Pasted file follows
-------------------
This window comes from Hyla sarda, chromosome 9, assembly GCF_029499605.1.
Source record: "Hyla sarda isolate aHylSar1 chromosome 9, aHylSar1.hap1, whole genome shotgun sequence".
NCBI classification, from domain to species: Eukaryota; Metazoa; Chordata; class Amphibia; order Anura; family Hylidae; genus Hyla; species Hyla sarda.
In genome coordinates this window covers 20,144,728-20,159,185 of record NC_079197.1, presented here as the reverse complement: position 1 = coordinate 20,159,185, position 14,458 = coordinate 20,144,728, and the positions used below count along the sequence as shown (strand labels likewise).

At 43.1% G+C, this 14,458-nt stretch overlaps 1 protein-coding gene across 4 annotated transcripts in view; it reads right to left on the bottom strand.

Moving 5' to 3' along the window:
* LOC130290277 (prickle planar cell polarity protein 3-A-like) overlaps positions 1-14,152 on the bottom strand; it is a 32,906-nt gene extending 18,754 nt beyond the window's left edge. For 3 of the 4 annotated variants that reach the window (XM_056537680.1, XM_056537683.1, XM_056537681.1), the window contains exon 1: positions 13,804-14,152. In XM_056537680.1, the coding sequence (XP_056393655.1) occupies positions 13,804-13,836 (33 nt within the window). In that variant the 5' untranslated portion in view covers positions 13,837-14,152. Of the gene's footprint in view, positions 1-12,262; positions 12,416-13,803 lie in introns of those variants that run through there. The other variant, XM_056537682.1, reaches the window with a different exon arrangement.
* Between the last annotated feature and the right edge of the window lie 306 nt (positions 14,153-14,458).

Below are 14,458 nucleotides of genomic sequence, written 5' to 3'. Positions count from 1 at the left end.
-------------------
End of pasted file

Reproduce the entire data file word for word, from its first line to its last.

This window comes from Hyla sarda, chromosome 9, assembly GCF_029499605.1.
Source record: "Hyla sarda isolate aHylSar1 chromosome 9, aHylSar1.hap1, whole genome shotgun sequence".
NCBI classification, from domain to species: Eukaryota; Metazoa; Chordata; class Amphibia; order Anura; family Hylidae; genus Hyla; species Hyla sarda.
In genome coordinates this window covers 20,144,728-20,159,185 of record NC_079197.1, presented here as the reverse complement: position 1 = coordinate 20,159,185, position 14,458 = coordinate 20,144,728, and the positions used below count along the sequence as shown (strand labels likewise).

At 43.1% G+C, this 14,458-nt stretch overlaps 1 protein-coding gene across 4 annotated transcripts in view; it reads right to left on the bottom strand.

Moving 5' to 3' along the window:
* LOC130290277 (prickle planar cell polarity protein 3-A-like) overlaps positions 1-14,152 on the bottom strand; it is a 32,906-nt gene extending 18,754 nt beyond the window's left edge. For 3 of the 4 annotated variants that reach the window (XM_056537680.1, XM_056537683.1, XM_056537681.1), the window contains exon 1: positions 13,804-14,152. In XM_056537680.1, the coding sequence (XP_056393655.1) occupies positions 13,804-13,836 (33 nt within the window). In that variant the 5' untranslated portion in view covers positions 13,837-14,152. Of the gene's footprint in view, positions 1-12,262; positions 12,416-13,803 lie in introns of those variants that run through there. The other variant, XM_056537682.1, reaches the window with a different exon arrangement.
* Between the last annotated feature and the right edge of the window lie 306 nt (positions 14,153-14,458).

Below are 14,458 nucleotides of genomic sequence, written 5' to 3'. Positions count from 1 at the left end.